ShortCuts-This Week in the Journals

July 9, 2007

FootbridgeThis week finds us talking about markers for chronic kidney disease (remember we’re no longer allowed to use terms such as renal insufficiency),  a bit of positive news about a popular alternative medicine, a new inflammatory marker for coronary artery disease, a genetic basis for atrial fibrillation and most importantly the value of an adequate intake of chocolate.

The 7/3 issue of the Annals of Internal Medicine furthers our knowledge of cystatin c as an eventual replacement for creatinine and gfr.  Cystatin c is a serum measure of renal function that appears to be independent of age, sex, and lean muscle mass.   In a retrospective analysis, cystatin C levels were more strongly associated with mortality and cardiovacular morality and kidney failure than gfr or creatinine.  Slowly it seems, the evidence is accumulating that this is the marker we will all be using in the near future.

A meta-analysis published early online in Lancet Infectious Disease shows that Echinacea both decreased the odds of developing a cold 58% and the duration of a cold by 1.4 days.  This is a controversial finding, especially since there are no current standardized products or dosages of Echinacea.  It is difficult to recommend a pill that has a variety fo species and quality and has potential interactions as an inhibitor of cytochrome p450.  Nevertheless these results are intriguing especially in light of the large number of negative trials recently reported about various herbal medicines.  Hopefully further and better studies are on their way. 

JACC released an article early online that discussed the use of myeloperoxidase as a cardiac marker.  Myeloperoxidase is an enzyme of the immune system  and has been shown to be pro-atherogenic by inducing oxidative damage to ldl and hdl and thus promotes plaque vulnerability.   After adjustment for traditional risk factors the odds ratio for an elevated MPO level still predicted future risk of coronary artery disease in healthy patients.  I expect our patients will soon be clamoring for this test as they did when CRP’s became all the rage.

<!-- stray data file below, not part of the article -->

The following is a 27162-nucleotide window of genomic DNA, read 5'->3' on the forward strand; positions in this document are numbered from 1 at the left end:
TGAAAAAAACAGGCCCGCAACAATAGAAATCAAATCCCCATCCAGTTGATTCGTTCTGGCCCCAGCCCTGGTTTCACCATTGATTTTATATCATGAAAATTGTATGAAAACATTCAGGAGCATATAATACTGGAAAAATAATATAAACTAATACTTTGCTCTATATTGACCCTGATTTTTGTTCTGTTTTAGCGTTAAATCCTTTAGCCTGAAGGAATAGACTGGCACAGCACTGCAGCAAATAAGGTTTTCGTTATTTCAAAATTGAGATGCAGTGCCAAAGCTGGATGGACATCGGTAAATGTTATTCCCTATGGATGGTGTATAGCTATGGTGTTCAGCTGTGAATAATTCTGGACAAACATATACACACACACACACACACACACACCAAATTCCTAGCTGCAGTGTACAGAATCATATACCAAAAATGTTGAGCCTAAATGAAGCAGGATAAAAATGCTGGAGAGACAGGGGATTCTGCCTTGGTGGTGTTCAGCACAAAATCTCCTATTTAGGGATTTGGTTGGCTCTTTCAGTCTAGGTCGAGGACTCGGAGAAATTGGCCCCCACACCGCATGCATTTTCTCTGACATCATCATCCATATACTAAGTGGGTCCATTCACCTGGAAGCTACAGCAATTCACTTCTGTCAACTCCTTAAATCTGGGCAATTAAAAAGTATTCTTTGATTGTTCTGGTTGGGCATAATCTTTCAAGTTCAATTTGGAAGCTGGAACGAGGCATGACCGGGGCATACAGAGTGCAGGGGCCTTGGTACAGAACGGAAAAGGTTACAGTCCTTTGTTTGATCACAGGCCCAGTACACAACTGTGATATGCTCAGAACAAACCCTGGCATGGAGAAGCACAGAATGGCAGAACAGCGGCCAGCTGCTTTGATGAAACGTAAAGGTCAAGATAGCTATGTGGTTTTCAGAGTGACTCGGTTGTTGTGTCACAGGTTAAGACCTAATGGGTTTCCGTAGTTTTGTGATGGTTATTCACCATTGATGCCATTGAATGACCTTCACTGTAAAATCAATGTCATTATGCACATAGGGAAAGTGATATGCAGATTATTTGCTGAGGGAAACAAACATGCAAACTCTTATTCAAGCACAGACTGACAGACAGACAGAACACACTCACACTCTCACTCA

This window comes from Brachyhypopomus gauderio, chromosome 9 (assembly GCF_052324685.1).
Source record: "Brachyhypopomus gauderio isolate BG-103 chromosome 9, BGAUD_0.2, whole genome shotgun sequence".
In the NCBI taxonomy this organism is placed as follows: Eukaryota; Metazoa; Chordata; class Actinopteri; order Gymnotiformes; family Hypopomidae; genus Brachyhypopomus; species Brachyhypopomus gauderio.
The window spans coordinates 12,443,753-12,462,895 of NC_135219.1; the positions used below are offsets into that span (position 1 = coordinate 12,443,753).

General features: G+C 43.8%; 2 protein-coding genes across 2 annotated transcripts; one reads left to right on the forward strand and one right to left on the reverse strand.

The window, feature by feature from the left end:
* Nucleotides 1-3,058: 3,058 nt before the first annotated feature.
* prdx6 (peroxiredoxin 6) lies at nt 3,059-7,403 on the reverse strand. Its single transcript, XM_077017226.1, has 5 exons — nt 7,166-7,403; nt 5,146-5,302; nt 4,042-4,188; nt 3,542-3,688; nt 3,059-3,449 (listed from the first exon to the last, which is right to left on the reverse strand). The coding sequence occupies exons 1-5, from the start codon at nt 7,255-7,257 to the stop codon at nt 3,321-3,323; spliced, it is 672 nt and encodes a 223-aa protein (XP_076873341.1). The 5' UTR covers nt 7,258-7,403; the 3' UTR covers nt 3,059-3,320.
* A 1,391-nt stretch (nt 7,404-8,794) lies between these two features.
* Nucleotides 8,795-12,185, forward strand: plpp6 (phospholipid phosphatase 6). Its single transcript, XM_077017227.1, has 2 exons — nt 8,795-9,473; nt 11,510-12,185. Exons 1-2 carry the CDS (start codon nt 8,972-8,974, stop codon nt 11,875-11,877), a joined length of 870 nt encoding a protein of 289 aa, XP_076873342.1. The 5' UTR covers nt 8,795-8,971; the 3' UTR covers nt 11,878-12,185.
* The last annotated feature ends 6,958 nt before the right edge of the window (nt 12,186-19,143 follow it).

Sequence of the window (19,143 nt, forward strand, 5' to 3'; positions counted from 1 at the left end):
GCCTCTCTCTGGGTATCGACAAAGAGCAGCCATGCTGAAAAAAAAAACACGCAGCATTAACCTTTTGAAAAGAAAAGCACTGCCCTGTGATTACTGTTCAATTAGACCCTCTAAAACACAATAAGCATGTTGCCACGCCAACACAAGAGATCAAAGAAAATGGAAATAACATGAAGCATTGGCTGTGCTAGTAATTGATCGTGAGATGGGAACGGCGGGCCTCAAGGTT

Even Nature is getting into the act of publishing articles early online prior to their print additions.  Last week Nature published an article early online describing the identification of 2 sequence variants on chromosome 4 that are strongly associated with atrial fibrillation in Europeans and Chinese populations.  This variant is adjacent to the gene that plays a pivotal role in the development of the heart in terms of left-right asymmetry.  This article adds to a growing body of evidence suggesting a genetic contribution to the development of atrial fibrillation.  For those of you who know me, I am happy to now blame my father for my irregular heartbeat.  (Am I allowed to violate HIPPA about myself?)

And finally every major media outlet had a story about this week’s JAMA article about dark chocolate.  Subjects with stage I hypertension were randomized to dark chocolate or white chocolate to determine the effects of cocoa polyphenols which have been shown to improve endoethelial function and reduce bp.   In the dark chocolate group systolic blood pressure decreased by a mean of 2.9 mm hg and diastolic by 1.9 without changes in body weight, plasma levels of lipids and glucose a.  So clearly a glass of red wine and a hunk of dark chocolate before bedtime will make up for all those dietary indiscretions all day long…

-Neil Shapiro, M.D. Editor In Chief, Clinical Correlations 

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